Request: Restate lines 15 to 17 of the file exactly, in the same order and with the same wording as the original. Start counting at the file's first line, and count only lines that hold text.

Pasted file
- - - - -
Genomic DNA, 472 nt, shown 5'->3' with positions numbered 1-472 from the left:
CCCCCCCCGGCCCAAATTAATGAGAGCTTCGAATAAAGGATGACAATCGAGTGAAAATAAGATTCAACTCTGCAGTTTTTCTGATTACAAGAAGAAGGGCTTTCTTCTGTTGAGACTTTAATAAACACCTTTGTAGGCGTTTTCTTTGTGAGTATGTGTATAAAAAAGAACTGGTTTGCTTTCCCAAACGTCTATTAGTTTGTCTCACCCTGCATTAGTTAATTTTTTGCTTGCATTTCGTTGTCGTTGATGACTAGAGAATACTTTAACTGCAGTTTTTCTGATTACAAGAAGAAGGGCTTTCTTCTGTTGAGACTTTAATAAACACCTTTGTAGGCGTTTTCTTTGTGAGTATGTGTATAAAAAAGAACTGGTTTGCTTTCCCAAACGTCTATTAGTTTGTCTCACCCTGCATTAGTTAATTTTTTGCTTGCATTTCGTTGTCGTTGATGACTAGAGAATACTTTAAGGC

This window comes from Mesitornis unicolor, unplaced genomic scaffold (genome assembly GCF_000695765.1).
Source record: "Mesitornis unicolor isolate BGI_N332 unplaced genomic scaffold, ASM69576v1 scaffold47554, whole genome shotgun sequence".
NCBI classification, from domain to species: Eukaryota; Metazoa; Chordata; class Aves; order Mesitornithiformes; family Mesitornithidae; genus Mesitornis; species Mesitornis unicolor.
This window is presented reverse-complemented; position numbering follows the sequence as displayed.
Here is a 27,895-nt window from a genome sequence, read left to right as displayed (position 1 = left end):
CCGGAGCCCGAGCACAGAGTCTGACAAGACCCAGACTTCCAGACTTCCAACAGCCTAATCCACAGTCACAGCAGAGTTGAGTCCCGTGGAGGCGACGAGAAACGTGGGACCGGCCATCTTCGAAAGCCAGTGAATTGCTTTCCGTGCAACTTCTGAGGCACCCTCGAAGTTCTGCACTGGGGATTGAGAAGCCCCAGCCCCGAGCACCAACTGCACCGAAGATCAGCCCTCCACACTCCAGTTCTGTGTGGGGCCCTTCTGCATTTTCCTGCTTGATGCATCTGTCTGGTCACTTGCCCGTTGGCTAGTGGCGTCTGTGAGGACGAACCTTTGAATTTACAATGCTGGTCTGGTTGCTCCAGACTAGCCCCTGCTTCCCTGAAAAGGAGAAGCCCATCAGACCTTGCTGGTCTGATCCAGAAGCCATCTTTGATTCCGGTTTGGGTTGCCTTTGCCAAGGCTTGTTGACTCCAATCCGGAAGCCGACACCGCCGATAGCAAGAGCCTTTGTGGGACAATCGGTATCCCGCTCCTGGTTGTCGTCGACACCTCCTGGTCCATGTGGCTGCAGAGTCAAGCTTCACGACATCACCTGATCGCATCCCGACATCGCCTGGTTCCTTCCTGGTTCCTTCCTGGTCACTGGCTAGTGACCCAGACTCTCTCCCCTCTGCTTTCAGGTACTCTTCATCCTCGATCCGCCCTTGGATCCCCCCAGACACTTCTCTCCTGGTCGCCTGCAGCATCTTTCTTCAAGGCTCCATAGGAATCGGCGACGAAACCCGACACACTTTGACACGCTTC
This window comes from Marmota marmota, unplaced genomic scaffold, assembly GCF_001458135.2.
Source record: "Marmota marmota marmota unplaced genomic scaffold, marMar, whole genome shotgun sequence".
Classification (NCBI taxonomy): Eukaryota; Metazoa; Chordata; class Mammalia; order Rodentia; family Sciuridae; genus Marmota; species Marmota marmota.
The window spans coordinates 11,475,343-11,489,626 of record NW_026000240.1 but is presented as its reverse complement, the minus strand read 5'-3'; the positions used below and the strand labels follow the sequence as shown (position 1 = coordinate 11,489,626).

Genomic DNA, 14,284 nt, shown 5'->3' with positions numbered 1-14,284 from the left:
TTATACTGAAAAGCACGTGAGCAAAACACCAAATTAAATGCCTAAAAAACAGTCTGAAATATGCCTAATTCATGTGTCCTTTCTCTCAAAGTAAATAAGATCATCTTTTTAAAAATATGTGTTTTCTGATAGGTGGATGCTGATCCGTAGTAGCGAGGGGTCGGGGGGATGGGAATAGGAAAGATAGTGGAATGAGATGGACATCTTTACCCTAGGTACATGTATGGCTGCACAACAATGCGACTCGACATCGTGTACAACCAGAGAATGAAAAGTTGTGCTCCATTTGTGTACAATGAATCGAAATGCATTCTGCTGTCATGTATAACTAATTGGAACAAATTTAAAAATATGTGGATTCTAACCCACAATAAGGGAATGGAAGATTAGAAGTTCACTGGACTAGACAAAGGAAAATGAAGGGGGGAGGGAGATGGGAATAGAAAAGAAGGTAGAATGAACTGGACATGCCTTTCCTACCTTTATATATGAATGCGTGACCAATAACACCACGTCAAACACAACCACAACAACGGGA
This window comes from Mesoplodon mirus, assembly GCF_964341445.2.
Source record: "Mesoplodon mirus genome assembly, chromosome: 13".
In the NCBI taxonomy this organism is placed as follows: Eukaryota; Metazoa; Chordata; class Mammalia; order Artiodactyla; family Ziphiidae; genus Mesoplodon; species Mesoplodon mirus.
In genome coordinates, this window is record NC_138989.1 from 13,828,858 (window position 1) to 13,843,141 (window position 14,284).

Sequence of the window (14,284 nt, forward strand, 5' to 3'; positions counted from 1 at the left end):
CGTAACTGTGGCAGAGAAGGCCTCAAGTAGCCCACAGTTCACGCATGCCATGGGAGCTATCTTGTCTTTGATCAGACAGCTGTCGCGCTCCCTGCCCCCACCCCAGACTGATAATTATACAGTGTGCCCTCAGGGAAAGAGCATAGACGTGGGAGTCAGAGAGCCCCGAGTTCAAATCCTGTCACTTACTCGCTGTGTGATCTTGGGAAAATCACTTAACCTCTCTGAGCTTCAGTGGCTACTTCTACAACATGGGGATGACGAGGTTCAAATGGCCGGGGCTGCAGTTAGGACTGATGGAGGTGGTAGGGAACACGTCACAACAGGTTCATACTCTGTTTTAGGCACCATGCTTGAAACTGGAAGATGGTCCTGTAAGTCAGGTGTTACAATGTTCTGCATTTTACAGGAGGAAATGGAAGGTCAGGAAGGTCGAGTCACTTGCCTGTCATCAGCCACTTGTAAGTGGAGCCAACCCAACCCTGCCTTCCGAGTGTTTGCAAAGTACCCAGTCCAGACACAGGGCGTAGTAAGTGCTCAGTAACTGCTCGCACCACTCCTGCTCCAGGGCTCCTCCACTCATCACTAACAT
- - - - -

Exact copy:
This window comes from Mesoplodon mirus, assembly GCF_964341445.2.
Source record: "Mesoplodon mirus genome assembly, chromosome: 13".
In the NCBI taxonomy this organism is placed as follows: Eukaryota; Metazoa; Chordata; class Mammalia; order Artiodactyla; family Ziphiidae; genus Mesoplodon; species Mesoplodon mirus.